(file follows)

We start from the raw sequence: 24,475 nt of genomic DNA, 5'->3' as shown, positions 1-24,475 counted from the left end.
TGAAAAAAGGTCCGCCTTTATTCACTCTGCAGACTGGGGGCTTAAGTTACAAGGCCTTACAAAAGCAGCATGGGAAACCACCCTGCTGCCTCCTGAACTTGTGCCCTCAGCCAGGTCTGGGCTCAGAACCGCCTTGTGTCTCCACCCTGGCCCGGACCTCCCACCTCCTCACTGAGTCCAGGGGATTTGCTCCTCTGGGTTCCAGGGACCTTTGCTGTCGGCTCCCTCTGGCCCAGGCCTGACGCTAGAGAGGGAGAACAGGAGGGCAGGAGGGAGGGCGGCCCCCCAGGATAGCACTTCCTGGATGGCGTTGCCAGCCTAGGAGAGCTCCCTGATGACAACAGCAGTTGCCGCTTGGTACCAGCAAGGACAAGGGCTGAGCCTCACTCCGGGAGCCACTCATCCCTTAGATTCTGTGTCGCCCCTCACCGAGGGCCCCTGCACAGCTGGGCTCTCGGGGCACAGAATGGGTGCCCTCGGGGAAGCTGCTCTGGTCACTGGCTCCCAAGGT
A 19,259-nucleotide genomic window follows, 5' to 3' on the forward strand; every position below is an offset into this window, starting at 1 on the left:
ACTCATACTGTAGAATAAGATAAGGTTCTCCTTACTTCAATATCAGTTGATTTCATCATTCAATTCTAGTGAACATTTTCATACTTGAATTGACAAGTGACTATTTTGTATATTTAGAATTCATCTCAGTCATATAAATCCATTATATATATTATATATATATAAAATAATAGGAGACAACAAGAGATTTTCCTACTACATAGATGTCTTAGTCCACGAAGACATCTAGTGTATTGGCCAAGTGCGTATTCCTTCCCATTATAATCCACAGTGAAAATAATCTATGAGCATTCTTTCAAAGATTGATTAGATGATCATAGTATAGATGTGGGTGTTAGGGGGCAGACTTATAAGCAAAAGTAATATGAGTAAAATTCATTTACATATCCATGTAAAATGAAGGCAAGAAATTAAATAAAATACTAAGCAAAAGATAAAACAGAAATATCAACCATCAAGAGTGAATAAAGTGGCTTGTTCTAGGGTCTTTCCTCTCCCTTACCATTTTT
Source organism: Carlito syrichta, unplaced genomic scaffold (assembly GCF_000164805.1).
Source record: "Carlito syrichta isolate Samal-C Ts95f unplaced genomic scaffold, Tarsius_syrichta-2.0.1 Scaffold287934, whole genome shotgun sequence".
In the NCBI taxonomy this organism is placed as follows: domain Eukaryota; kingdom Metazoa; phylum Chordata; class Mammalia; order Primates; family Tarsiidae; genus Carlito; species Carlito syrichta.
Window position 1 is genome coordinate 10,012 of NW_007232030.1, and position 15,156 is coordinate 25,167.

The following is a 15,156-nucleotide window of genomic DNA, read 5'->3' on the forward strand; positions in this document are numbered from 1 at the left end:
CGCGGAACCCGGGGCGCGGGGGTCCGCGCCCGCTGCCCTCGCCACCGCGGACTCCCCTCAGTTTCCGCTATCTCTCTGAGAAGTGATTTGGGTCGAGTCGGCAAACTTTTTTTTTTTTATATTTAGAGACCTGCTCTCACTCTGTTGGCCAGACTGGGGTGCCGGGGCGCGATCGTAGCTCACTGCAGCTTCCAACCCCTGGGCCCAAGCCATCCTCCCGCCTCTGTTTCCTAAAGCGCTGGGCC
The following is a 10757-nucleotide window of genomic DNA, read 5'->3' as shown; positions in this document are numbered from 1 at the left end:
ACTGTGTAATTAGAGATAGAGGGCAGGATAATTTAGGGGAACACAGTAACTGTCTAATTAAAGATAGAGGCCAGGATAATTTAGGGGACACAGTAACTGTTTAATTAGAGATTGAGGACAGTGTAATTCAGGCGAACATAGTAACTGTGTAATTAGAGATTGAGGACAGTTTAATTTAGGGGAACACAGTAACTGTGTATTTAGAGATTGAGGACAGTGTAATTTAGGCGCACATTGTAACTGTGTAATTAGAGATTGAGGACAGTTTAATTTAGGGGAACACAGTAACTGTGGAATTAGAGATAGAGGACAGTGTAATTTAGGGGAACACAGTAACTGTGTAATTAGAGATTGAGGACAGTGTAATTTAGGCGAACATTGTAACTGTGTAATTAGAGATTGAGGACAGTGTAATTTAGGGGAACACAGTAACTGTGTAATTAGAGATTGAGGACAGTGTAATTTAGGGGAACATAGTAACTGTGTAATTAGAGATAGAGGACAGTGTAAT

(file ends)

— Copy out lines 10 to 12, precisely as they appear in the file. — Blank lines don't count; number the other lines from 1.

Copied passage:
CGCGGAACCCGGGGCGCGGGGGTCCGCGCCCGCTGCCCTCGCCACCGCGGACTCCCCTCAGTTTCCGCTATCTCTCTGAGAAGTGATTTGGGTCGAGTCGGCAAACTTTTTTTTTTTTATATTTAGAGACCTGCTCTCACTCTGTTGGCCAGACTGGGGTGCCGGGGCGCGATCGTAGCTCACTGCAGCTTCCAACCCCTGGGCCCAAGCCATCCTCCCGCCTCTGTTTCCTAAAGCGCTGGGCC
The following is a 10757-nucleotide window of genomic DNA, read 5'->3' as shown; positions in this document are numbered from 1 at the left end:
ACTGTGTAATTAGAGATAGAGGGCAGGATAATTTAGGGGAACACAGTAACTGTCTAATTAAAGATAGAGGCCAGGATAATTTAGGGGACACAGTAACTGTTTAATTAGAGATTGAGGACAGTGTAATTCAGGCGAACATAGTAACTGTGTAATTAGAGATTGAGGACAGTTTAATTTAGGGGAACACAGTAACTGTGTATTTAGAGATTGAGGACAGTGTAATTTAGGCGCACATTGTAACTGTGTAATTAGAGATTGAGGACAGTTTAATTTAGGGGAACACAGTAACTGTGGAATTAGAGATAGAGGACAGTGTAATTTAGGGGAACACAGTAACTGTGTAATTAGAGATTGAGGACAGTGTAATTTAGGCGAACATTGTAACTGTGTAATTAGAGATTGAGGACAGTGTAATTTAGGGGAACACAGTAACTGTGTAATTAGAGATTGAGGACAGTGTAATTTAGGGGAACATAGTAACTGTGTAATTAGAGATAGAGGACAGTGTAAT